The churches throughout Judaea, Galilee and Samaria were now left in peace, building themselves up and living in the fear of the Lord; encouraged by the Holy Spirit, they continued to grow. It happened that Peter visited one place after another and eventually came to God’s holy people living down in Lydda. There he found a man called Aeneas, a paralytic who had been bedridden for eight years. Peter said to him, ‘Aeneas, Jesus Christ cures you: get up and make your bed.’ Aeneas got up immediately; everybody who lived in Lydda and Sharon saw him, and they were converted to the Lord. At Jaffa there was a disciple called Tabitha, or in Greek, Dorcas, who never tired of doing good or giving to those in need. But it happened that at this time she became ill and died, and they washed her and laid her out in an upper room. Lydda is not far from Jaffa, so when the disciples heard that Peter was there, they sent two men to urge him, ‘Come to us without delay.’ Peter went back with them immediately, and on his arrival they took him to the upper room, where all the widows stood round him in tears, showing him tunics and other clothes Dorcas had made when she was with them. Peter sent everyone out of the room and knelt down and prayed. Then he turned to the dead woman and said, ‘Tabitha, stand up.’ She opened her eyes, looked at Peter and sat up. Peter helped her to her feet, then he called in the members of the congregation and widows and showed them she was alive. The whole of Jaffa heard about it and many believed in the Lord.
Great signs and miracles accompanied the proclamation of the apostles, and precisely what the Lord had projected through these signs of His goodness was happening: people were embracing the faith. And it was not just one or the other who was converted, but whole communities.
This fact clearly shows us that faith is not only meant for certain circles, but for all people. That is why the Church must take great care that the faith remains a public matter, and is not relegated by the civil powers to a mere matter of private life. There has always been the attempt to repress the message of faith and to make religion a private matter, in order to better control it and, if possible, to take away its influence on the public sphere.
In the early Church, things were different. While it was persecuted and every effort was made to curb its spread, the accounts in the Acts of the Apostles show that the opposite was true. It turns out that those who were scattered because of persecution took the gospel to other regions (cf. Acts 8:4); a persecutor like Saul of Tarsus became a herald of the Good News; the Lord worked great signs and miracles through the apostles; whole localities were converted, as we hear in today’s reading.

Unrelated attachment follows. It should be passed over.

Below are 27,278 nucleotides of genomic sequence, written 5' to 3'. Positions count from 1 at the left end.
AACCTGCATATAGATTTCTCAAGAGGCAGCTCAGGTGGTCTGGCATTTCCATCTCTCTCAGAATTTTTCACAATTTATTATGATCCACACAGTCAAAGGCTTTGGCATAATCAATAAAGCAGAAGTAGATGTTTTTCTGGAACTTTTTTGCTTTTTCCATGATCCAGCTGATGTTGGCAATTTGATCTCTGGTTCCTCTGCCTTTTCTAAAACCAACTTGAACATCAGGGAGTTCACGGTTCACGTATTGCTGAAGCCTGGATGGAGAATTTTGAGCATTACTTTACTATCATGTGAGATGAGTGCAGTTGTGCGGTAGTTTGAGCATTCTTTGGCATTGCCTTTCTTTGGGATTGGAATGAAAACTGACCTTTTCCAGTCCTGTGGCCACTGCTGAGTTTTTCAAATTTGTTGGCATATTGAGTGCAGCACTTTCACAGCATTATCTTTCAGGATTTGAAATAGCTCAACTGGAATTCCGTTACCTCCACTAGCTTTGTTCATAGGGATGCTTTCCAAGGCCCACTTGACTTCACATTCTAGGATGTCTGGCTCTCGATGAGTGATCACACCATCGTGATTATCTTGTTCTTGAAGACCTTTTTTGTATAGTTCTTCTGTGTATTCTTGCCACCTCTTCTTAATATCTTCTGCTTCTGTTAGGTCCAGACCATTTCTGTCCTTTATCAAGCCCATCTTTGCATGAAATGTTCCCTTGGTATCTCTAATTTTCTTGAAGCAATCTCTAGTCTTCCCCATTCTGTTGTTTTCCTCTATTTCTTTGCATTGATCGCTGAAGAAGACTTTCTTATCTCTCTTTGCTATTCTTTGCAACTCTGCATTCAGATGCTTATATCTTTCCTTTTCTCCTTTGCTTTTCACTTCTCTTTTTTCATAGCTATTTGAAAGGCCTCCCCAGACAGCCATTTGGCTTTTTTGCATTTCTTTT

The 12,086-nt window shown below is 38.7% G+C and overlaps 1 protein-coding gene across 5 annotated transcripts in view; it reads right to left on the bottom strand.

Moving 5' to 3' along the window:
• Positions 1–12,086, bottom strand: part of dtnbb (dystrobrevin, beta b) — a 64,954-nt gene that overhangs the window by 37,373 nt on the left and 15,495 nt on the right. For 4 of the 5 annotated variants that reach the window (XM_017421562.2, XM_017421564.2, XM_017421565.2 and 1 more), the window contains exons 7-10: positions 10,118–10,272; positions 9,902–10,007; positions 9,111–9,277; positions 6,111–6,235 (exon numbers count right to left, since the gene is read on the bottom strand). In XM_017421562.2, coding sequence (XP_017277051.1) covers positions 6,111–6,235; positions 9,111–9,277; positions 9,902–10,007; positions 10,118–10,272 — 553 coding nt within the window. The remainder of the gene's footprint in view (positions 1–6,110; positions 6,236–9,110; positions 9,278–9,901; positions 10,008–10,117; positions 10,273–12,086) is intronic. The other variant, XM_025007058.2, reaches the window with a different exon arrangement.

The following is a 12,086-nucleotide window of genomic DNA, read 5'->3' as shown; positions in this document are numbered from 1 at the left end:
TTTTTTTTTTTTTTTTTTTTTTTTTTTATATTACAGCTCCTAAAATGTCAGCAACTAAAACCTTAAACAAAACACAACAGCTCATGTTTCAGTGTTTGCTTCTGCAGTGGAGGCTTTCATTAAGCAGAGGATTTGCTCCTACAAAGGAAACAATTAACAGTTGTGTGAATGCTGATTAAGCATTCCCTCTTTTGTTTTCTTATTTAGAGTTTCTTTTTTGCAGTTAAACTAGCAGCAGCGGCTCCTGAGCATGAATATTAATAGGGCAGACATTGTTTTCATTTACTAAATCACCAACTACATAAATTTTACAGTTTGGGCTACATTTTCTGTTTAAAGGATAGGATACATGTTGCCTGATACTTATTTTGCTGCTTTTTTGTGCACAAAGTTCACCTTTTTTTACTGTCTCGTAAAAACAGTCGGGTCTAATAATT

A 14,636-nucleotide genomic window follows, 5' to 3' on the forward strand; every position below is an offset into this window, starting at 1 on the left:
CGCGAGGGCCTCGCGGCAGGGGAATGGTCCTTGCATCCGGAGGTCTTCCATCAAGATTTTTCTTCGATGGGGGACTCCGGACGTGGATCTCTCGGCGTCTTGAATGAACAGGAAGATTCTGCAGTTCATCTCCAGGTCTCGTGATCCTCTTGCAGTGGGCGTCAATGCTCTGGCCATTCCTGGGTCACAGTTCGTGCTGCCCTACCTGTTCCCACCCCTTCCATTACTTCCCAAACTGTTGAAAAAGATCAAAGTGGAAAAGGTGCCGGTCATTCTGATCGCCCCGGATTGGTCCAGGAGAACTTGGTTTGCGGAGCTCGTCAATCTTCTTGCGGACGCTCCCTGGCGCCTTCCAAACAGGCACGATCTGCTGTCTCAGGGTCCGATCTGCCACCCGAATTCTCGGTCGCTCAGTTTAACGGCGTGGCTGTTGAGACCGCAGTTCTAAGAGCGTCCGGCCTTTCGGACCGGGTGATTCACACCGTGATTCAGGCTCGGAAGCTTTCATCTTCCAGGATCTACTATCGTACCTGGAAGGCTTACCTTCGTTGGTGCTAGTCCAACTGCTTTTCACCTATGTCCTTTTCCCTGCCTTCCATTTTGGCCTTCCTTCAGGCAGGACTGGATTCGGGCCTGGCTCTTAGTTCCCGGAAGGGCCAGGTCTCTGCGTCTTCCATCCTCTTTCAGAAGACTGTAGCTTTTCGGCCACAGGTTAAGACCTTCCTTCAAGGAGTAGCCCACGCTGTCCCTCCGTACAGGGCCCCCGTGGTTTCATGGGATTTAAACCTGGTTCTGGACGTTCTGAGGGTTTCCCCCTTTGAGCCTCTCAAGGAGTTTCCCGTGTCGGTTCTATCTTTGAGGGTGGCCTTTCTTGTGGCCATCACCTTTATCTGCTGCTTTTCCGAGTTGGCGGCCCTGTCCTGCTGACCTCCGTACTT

The Lord fulfilled what He had promised the disciples: He proved His mission by signs and wonders, and made them sharers in His own power (cf. Mk 16:17-18).
Seeing these miraculous healings and even the raising of the dead, as in today’s account, might raise the question: Could it be that these extraordinary events were a particular gift to the early Church, and then, when the persecutions ceased and the Church could officially spread far and wide, such miracles occurred only sporadically? Or is this decline a sign of a decline in faith and a slowing of the momentum and fervour we find in the early Church?
If we reflect on this, we should ask ourselves whether signs and miracles are less necessary nowadays, or whether God no longer shows His favour today as much as He did in former times. The latter option seems unthinkable, because it is the same God, whose Being is immutable and who performs miracles then as now.
Another question would be whether we are already so “mature” in faith that we would not need signs and miracles, for faith stands even without such wonders.
Certainly our faith should not be dependent on miraculous signs, nor should we base it primarily on such extraordinary events. Nevertheless, signs are great gifts of God and are at the service of the Lord’s proclamation, as is testified to us in so many accounts. Miracles are particularly important for those who are to come to faith by seeing these signs; or, rather, they can be for them an important means of proclaiming the Lord.
This is how it happened in today’s passage, which states that all the inhabitants of Lydda and Sharon were converted when they saw that the paralytic was healed.
It would be good, then, if the proclamation of the gospel were accompanied by signs and miracles also today. Therefore, we have to pray for an awakening of faith, that the Lord will grant these visible signs of His presence, so that people will accept the faith more easily.
If the cause of the diminishing of this great gift of performing signs and wonders in the name of the Lord is a weakening of faith, then there must be an awakening of this faith, so that those signs which confirm the proclamation may be manifested again.
May everything be for the glory of God, including signs and wonders, so that, as today’s reading concludes, many may believe in the Lord.